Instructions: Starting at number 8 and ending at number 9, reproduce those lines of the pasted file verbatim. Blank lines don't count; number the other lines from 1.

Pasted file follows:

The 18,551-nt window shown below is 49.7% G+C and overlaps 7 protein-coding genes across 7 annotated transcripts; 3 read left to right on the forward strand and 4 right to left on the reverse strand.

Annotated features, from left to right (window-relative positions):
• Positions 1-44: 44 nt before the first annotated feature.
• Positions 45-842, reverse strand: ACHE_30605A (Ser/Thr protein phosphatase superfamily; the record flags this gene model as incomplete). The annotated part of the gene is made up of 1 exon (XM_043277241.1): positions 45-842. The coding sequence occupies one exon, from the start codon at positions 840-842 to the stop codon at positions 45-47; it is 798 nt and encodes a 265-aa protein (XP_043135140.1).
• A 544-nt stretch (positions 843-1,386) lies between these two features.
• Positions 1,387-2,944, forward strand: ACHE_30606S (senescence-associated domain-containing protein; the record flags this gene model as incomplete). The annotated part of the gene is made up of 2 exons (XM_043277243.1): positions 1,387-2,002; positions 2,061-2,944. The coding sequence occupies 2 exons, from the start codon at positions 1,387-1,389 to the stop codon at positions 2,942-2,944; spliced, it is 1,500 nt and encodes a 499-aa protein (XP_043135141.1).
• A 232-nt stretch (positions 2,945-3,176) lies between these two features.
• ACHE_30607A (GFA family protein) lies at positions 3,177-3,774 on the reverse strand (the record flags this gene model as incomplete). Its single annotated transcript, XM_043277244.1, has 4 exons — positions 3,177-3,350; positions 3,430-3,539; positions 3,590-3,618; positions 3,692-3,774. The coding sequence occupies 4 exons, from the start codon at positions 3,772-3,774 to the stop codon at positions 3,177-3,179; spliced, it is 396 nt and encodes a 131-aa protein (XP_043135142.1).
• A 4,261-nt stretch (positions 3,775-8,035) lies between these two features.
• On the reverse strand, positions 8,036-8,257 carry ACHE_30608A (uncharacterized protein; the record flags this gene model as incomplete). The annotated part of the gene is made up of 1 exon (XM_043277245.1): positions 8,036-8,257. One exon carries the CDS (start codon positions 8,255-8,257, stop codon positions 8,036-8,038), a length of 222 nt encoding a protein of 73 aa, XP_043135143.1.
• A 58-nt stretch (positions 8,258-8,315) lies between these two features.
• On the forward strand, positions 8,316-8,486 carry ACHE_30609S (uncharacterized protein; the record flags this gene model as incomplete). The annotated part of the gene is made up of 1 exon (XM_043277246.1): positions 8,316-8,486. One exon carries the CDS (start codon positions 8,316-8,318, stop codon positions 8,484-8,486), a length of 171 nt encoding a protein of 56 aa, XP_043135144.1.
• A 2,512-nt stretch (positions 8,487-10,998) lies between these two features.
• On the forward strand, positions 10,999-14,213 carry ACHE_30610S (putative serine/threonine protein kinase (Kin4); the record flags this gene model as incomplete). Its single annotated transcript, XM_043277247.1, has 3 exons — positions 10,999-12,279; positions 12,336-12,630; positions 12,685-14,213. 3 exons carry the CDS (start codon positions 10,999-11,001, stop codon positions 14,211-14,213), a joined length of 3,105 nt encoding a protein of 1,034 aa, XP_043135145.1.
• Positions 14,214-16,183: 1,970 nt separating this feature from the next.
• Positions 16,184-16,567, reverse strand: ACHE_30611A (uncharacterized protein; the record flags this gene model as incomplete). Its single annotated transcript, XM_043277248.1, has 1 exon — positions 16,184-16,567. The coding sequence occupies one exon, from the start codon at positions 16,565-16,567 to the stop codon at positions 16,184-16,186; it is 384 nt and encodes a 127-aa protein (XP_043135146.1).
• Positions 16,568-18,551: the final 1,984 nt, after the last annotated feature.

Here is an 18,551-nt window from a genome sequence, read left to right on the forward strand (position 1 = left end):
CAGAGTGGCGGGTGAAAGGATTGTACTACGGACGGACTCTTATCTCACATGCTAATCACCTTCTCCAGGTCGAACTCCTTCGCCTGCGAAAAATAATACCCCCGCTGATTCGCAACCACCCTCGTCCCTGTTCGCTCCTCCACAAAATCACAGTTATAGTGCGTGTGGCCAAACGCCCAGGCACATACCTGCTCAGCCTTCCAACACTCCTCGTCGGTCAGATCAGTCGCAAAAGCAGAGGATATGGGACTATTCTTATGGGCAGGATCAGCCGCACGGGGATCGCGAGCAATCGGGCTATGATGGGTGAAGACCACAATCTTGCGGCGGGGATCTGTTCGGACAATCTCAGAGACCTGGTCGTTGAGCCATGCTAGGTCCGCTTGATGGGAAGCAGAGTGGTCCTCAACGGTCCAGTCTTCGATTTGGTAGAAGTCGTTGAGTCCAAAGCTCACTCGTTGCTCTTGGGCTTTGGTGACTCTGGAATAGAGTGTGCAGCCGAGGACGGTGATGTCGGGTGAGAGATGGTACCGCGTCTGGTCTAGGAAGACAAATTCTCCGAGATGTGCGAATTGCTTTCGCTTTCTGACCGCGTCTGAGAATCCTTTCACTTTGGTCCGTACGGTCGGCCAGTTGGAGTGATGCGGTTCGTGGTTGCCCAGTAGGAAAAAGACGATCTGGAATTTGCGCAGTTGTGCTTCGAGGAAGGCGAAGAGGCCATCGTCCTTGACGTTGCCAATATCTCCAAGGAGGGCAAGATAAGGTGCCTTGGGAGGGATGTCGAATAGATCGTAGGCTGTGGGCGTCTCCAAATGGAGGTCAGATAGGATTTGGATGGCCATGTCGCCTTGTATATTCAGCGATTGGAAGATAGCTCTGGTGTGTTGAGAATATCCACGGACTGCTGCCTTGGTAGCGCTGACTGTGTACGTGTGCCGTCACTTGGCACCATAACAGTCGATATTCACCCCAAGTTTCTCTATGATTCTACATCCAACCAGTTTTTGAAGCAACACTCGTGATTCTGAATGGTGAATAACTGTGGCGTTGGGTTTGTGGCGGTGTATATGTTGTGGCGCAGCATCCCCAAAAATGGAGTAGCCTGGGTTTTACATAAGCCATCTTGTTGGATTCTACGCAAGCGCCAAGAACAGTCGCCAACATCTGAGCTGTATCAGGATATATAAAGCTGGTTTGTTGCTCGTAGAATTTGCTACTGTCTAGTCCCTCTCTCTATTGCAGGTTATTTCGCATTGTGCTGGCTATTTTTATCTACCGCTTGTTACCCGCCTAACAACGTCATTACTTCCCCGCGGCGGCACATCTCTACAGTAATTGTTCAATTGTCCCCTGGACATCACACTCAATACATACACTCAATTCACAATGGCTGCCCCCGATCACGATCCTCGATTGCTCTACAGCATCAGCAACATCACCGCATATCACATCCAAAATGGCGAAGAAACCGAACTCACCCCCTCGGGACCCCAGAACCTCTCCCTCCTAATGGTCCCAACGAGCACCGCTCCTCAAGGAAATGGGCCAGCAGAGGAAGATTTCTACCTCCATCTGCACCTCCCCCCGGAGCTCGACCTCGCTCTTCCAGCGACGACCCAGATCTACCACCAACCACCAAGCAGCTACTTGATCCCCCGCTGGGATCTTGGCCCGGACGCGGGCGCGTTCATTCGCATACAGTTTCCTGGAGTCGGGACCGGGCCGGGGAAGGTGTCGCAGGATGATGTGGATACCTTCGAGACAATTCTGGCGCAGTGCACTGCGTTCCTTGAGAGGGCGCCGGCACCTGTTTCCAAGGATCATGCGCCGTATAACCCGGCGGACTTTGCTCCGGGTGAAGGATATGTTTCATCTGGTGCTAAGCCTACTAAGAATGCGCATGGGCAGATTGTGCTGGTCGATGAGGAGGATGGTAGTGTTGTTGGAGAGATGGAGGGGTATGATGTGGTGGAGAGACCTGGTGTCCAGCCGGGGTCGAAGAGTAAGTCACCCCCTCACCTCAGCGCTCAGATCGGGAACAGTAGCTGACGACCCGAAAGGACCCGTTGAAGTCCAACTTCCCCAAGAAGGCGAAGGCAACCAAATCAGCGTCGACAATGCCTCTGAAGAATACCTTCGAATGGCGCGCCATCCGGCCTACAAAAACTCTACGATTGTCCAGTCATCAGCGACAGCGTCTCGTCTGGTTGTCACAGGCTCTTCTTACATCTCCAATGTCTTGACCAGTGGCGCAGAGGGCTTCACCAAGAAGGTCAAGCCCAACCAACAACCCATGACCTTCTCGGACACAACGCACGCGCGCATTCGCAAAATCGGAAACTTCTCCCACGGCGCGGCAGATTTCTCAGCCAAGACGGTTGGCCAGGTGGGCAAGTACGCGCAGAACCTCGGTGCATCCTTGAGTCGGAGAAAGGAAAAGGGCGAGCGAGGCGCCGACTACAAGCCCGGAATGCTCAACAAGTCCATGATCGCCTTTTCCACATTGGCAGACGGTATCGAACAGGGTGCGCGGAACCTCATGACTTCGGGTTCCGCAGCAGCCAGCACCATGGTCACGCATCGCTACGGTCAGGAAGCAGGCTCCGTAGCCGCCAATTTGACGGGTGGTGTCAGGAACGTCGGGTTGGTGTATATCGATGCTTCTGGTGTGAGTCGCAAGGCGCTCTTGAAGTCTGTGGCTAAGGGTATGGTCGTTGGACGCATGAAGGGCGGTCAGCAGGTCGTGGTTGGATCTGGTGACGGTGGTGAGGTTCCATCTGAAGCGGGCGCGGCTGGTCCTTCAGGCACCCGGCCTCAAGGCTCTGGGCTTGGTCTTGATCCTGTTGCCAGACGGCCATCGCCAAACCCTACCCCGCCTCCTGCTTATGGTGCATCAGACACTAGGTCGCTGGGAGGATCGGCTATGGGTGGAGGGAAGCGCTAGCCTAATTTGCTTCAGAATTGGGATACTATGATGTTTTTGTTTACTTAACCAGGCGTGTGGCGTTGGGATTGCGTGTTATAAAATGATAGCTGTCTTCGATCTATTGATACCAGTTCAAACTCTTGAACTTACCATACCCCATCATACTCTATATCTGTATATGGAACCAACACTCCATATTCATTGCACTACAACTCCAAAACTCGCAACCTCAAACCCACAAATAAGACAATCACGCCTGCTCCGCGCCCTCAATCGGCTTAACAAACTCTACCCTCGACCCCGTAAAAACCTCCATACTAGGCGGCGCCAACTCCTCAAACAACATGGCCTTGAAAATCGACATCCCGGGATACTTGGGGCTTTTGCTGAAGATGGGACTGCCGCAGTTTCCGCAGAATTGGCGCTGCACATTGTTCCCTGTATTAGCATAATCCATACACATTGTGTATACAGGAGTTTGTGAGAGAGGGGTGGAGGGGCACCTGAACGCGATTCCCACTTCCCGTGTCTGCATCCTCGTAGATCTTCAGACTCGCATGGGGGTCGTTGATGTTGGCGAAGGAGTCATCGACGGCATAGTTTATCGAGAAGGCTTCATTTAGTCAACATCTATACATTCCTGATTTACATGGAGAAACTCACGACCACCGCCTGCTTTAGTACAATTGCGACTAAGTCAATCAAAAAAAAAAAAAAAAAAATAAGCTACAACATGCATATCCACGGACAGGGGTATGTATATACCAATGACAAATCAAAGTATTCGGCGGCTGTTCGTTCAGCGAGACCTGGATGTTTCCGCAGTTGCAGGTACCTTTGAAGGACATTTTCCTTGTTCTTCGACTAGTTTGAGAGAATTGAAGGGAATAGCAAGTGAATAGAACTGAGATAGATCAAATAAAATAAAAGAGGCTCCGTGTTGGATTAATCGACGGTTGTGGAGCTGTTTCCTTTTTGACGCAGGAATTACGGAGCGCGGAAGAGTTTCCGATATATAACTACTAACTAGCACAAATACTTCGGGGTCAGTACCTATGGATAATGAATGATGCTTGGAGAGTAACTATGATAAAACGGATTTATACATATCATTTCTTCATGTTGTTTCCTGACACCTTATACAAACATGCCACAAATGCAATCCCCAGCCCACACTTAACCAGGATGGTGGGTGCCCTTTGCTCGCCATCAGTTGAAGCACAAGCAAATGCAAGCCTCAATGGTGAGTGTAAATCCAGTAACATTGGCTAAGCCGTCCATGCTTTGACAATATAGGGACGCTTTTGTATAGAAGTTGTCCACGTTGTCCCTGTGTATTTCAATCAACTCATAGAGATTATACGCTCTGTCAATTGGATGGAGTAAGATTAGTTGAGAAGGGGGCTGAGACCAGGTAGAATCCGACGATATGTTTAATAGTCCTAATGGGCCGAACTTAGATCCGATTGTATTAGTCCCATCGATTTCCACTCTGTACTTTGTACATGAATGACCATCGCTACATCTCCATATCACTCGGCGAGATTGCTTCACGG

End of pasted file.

• ACHE_30607A (GFA family protein) lies at positions 3,177-3,774 on the reverse strand (the record flags this gene model as incomplete). Its single annotated transcript, XM_043277244.1, has 4 exons — positions 3,177-3,350; positions 3,430-3,539; positions 3,590-3,618; positions 3,692-3,774. The coding sequence occupies 4 exons, from the start codon at positions 3,772-3,774 to the stop codon at positions 3,177-3,179; spliced, it is 396 nt and encodes a 131-aa protein (XP_043135142.1).
• A 4,261-nt stretch (positions 3,775-8,035) lies between these two features.